Bringing Equivalence at a Permaculture Farm

Sociocracy, also known as dynamic governance, is a system of governance which provides different tools to achieve a collaborative working system based on three principles of transparency, equivalence, and effectiveness.

All the above principles are new age principles which might look simple but it delivers powerful results if applied in organizations. I have been researching and experimenting with all these principles for a while now and trying to apply it at grassroot level organizations. I am in awe of the results of my findings. Let me share with you one of my experiments with Equivalence in a permaculture farm where I was working, in Maharashtra, India. I was brought there by the farm owner to work on their systems. The farm owner was an experienced permaculturist living in another city. She used to visit the farm once a week to oversee the farm work.

There were 3 employees in the Permaculture farm. One of them, let’s call him Ram, was more academically educated than others so he was informally managing and coordinating the farm for the last 3 years. But owner didn’t appoint him formally as the “farm coordinator”. Since he was educated and he used to speak a lot, he informally started representing farm work to the owner and the owner started interacting with him more. As a result he had some hidden power in the farm.

As I started consulting, one of the first things I did was to make a formal list of who is currently holding which role. To my surprise, Ram didn’t agree that he was the “farm coordinator” as this role was never formally given to him. One of the reasons he didn’t want to become the farm coordinator is because many things were not happening in the farm and he didn’t want to take responsibility for them. I also found out that the other two people also didn’t want to be the farm coordinator as they were afraid that Ram holds certain hidden power.

So I created a system that each one of them would be the farm coordinator for 3 months on a rotation basis starting with Ram. I made sure that owner coordinated only with the farm coordinator.

This had  a tremendous effect on the governance structure of the farm. As soon as they were formally given the power of being farm coordinator, their working pattern changed. The farm coordinator was more responsible about taking care of tools and new work while the other two were mentally prepared to follow him. More magic happened when farm coordinator changed after 3 months. Now it was time for the youngest employee to become the farm coordinator. He had amazing leadership qualities which never came out because he was never given a chance. Now the other two were following him and farm work became more productive. The younger one made sure that everyone followed the timing and he was disciplined in terms of following the fertilizer spraying schedule. Because of this farm calendar was being followed and everyone learned from the younger one’s leadership quality. Over a period of time the owner realized the potential of the other two employees and now she has also changed her working pattern. She is now not giving work [1] unconsciously based on relationships, but instead she has started taking informed choices based on employees potential and skills. For the staff, equivalence gave them an opportunity to learn from each other and see their blind spot.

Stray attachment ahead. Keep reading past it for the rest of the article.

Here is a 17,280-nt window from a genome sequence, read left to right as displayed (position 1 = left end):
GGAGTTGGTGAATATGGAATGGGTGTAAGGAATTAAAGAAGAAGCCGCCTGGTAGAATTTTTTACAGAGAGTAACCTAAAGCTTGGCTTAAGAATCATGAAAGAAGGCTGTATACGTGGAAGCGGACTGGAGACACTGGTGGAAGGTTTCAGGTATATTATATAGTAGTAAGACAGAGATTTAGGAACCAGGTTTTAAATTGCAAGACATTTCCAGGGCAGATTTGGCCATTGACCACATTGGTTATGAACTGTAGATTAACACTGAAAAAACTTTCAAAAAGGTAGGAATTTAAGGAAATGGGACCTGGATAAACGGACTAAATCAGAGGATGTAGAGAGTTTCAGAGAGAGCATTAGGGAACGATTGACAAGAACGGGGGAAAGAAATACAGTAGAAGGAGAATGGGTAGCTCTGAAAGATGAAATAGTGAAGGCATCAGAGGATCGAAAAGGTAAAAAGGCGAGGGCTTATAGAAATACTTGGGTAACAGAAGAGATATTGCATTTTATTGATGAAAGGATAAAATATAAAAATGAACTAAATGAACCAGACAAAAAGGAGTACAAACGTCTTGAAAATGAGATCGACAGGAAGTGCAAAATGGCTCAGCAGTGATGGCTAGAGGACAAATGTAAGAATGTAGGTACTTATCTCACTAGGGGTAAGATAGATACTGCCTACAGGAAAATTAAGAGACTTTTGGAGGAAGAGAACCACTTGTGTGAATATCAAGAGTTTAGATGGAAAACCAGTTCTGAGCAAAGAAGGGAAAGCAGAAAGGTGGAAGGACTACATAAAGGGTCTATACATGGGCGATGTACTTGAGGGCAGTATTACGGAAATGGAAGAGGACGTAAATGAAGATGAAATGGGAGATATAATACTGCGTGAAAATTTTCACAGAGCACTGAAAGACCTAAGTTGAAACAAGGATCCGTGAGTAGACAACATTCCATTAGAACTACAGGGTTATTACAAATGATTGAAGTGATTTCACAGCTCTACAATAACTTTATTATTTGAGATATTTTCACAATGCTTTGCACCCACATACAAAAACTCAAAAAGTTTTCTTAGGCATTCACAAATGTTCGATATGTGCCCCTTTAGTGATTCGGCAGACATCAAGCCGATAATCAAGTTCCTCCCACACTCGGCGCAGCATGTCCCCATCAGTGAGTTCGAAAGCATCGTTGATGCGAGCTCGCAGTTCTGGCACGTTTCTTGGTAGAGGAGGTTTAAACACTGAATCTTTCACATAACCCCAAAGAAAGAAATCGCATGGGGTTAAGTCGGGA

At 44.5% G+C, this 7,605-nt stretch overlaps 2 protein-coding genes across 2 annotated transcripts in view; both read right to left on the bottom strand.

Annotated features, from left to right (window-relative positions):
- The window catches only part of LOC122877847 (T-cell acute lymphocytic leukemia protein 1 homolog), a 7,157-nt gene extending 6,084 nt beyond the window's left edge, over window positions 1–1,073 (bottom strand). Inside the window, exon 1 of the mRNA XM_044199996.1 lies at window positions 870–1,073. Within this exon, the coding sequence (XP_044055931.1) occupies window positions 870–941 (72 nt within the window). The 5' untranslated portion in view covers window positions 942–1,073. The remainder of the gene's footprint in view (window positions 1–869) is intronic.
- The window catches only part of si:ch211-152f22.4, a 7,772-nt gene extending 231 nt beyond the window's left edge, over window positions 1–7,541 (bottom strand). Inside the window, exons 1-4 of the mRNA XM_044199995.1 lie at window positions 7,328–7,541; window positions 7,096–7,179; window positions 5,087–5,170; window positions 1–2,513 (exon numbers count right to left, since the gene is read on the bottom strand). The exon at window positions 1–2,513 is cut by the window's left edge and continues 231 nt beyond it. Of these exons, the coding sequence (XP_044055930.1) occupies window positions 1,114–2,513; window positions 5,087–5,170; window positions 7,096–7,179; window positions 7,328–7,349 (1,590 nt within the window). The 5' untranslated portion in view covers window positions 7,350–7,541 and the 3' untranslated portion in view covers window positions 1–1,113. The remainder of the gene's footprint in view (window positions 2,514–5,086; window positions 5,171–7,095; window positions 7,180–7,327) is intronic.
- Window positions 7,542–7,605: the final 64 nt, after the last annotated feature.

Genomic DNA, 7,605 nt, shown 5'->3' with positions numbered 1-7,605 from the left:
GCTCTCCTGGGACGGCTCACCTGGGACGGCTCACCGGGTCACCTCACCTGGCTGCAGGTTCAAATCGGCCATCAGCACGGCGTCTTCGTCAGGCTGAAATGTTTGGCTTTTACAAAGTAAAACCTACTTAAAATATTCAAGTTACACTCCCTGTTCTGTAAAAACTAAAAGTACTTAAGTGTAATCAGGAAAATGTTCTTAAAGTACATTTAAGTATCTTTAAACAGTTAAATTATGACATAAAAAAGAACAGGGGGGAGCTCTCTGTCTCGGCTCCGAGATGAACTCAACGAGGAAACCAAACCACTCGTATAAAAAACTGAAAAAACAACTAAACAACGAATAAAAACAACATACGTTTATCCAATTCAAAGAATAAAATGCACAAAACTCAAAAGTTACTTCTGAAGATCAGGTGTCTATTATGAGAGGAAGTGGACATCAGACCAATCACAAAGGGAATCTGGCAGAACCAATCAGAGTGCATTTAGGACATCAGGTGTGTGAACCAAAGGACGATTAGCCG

1. You might be surprised to see someone “give” work in a Sociocractic setup but it’s actually not inconsistent with Sociocracy in practice. More on this soon.

Editor’s Note: This is part of a series of blog posts I’m curating on Sociocracy in Action in India. If you have a story to tell, please get in touch. — Sandeep Shetty

Author: Kunal Kankhare

I am a Nonviolent Communication certification candidate and a Permaculture practitioner. I am exploring community building tools with an aspiration to bringing forth profound societal change that allows all of us to create intentional sustainable communities where people can live in harmony with each other and with mother earth. My particular interest is in exploring the riddle of social fields: how can practices of nonviolent communication help shift the patterns created by patriarchy and capitalism, towards communities of trust generating collective capacity for action addressing the big challenges of our times?

2 thoughts on “Bringing Equivalence at a Permaculture Farm”

  1. Hi Kunal,

    I liked this story of creative coaching of an organization. I like to say that leadership can be handed around like a basket of bread at the table, and you showed them exactly how to do that!

    You might also be interested in three videos about sociocracy and permaculture at the Sociocracy for All website. Go to http://sociocracyforall.org/resources/#Casestudies and click on the Permaculture tag (toward the top of the page).

    John

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